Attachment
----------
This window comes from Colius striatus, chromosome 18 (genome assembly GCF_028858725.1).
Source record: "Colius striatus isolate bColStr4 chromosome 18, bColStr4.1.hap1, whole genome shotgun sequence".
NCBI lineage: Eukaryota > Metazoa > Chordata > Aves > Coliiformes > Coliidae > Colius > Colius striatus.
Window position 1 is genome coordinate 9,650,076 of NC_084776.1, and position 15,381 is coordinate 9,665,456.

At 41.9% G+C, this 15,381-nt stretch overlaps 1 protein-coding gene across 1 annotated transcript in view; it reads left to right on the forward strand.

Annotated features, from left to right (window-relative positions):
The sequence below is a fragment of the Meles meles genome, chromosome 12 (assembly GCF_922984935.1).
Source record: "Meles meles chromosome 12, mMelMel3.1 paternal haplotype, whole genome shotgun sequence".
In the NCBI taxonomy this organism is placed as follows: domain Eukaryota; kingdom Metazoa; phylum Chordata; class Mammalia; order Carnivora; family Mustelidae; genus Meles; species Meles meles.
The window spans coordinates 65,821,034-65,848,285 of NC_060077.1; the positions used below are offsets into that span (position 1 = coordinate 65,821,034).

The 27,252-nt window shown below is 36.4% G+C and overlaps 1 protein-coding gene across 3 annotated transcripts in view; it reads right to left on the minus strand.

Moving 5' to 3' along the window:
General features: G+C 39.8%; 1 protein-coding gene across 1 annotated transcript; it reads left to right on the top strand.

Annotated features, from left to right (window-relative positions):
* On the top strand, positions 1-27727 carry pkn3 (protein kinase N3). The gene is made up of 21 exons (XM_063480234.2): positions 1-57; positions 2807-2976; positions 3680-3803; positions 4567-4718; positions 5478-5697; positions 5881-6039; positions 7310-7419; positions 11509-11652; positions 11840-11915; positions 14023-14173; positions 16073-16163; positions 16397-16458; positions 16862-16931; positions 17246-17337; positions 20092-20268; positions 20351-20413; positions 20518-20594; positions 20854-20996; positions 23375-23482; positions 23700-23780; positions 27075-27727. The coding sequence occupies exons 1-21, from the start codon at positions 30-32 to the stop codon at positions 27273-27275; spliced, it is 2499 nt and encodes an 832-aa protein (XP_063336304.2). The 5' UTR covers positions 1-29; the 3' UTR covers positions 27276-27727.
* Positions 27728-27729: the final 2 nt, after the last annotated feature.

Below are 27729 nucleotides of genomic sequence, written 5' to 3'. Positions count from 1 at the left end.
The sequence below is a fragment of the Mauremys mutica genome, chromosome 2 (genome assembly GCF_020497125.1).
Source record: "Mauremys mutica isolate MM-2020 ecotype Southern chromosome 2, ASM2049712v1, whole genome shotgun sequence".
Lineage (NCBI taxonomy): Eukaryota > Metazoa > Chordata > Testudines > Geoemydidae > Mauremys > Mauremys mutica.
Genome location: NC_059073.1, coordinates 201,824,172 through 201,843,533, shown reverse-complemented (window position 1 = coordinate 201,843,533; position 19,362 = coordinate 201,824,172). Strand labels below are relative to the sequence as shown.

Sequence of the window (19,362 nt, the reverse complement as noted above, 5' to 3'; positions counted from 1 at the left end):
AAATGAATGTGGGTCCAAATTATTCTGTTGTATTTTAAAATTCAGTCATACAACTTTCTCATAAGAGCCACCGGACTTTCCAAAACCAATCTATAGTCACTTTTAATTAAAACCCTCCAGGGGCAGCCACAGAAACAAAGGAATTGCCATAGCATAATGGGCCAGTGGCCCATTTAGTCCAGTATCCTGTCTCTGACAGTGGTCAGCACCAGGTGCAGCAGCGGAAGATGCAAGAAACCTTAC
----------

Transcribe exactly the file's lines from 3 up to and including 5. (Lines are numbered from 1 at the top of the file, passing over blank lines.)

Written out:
NCBI lineage: Eukaryota > Metazoa > Chordata > Aves > Coliiformes > Coliidae > Colius > Colius striatus.
Window position 1 is genome coordinate 9,650,076 of NC_084776.1, and position 15,381 is coordinate 9,665,456.

At 41.9% G+C, this 15,381-nt stretch overlaps 1 protein-coding gene across 1 annotated transcript in view; it reads left to right on the forward strand.